Initially doctors were baffled and dubbed her unexplained condition, Syndrome X.
It is hoped by analysing Brooke’s DNA, scientists could gain a fresh insight into the process of ageing and even develop new therapies and treatments for diseases linked to old age.
A conference beginning in London this week, which will bring together some of the world’s leading age researchers, will discuss some of the findings from Brooke’s case.
Professor Richard Walker, of the University of South Florida School of Medicine, who has been leading the study, said it could help unlock some of the secrets of age and development.
He said: “We think that Brooke’s condition presents us with a unique opportunity to understand the process of ageing.
“We think that she has a mutation in the genes that control her ageing and development so that she appears to have been frozen in time.
“If we can compare her genome to the normal version then we might be able to find those genes and see exactly what they do and how to control them.”
Brooke was born in Reistertown near Baltimore in the United States and initially appeared to be a normal healthy baby.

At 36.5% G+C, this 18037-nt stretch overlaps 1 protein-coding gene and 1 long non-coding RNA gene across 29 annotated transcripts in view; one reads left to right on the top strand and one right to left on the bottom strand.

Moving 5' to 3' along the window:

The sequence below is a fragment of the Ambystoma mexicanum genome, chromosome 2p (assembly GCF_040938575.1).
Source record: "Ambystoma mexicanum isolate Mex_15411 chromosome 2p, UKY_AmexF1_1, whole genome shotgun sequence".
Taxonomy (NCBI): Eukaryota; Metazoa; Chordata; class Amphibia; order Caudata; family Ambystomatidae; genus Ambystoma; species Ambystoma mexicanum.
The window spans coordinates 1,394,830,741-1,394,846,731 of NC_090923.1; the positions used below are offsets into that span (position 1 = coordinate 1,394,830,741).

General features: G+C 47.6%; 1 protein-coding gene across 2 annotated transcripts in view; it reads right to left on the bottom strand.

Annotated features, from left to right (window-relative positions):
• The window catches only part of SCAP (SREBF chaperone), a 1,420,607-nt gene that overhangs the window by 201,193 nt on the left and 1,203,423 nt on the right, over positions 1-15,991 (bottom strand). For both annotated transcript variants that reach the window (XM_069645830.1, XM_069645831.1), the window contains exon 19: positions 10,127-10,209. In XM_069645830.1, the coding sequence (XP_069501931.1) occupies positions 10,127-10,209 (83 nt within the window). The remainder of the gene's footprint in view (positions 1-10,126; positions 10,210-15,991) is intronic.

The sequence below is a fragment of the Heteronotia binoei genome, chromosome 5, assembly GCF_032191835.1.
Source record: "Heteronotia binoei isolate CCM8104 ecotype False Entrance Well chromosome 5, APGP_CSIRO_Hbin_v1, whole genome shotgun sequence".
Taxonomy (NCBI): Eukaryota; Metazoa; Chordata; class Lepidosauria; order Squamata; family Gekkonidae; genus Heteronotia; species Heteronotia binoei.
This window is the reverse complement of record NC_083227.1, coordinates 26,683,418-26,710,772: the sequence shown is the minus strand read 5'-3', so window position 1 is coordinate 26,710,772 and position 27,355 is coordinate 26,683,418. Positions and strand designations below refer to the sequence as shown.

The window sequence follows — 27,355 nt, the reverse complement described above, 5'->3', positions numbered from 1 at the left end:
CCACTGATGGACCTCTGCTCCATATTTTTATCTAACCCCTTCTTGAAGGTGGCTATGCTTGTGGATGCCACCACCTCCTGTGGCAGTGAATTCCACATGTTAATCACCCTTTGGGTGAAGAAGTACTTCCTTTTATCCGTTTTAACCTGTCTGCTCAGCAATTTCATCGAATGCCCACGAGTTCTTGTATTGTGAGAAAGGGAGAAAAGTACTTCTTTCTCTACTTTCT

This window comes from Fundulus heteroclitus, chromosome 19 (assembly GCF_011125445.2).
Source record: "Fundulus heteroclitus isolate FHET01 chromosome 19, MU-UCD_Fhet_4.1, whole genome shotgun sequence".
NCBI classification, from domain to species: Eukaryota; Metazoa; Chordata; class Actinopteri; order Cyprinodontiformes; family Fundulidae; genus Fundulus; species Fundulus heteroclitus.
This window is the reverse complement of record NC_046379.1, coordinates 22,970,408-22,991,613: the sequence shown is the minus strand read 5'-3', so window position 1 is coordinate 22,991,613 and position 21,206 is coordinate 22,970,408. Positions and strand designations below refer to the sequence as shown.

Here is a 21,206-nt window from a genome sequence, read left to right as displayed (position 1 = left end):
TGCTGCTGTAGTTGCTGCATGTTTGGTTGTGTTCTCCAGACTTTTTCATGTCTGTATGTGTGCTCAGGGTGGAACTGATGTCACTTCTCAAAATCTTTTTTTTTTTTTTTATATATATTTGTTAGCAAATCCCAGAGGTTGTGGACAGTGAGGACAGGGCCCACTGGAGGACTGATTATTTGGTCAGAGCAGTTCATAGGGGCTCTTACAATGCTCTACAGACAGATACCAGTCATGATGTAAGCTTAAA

However before the age of two she suffered a series on unexplained medical emergencies and it soon became clear to her parents Melanie and Howard that she was not developing as normal.
Doctors were unable to provide a medical explanation for her condition but believe the various parts body are out of sync and so are not developing in a co-ordinated manner.
Brooke is able to make gestures and recognise sounds, but she cannot speak.
Her bones are like those of a ten-year-old, but she still has her baby teeth.
Professor Walker said: “Our hypothesis is that she is suffering from damage in the gene or genes that co-ordinate the way the body develops and ages.
“If we can use her DNA to find that mutant gene then we can test it in laboratory animals to see if we can switch if off and slow down the ageing process at will.
“Just possibly it could give us an opportunity to answer the question of why we are mortal.”
Her father, said he wanted the genome research carried out in the hope it might help others.
He said: "Brooke is just a wonderful child. She is very pure. She still babbles just like a 6 month old baby but she still communicates and we always know just what she means."
At the Royal Society conference starting this week experts from around the world will discuss the findings from Brooke’s case in the hope it will eventually lead to new treatments for conditions such as Alzheimer’s and Parkinson’s Disease.
It is also believed it could lead to treatments which will allow us to all live longer.
Scientists have already carried out research which has showed lifespan of many animals can be dramatically extended by making minute changes in single genes.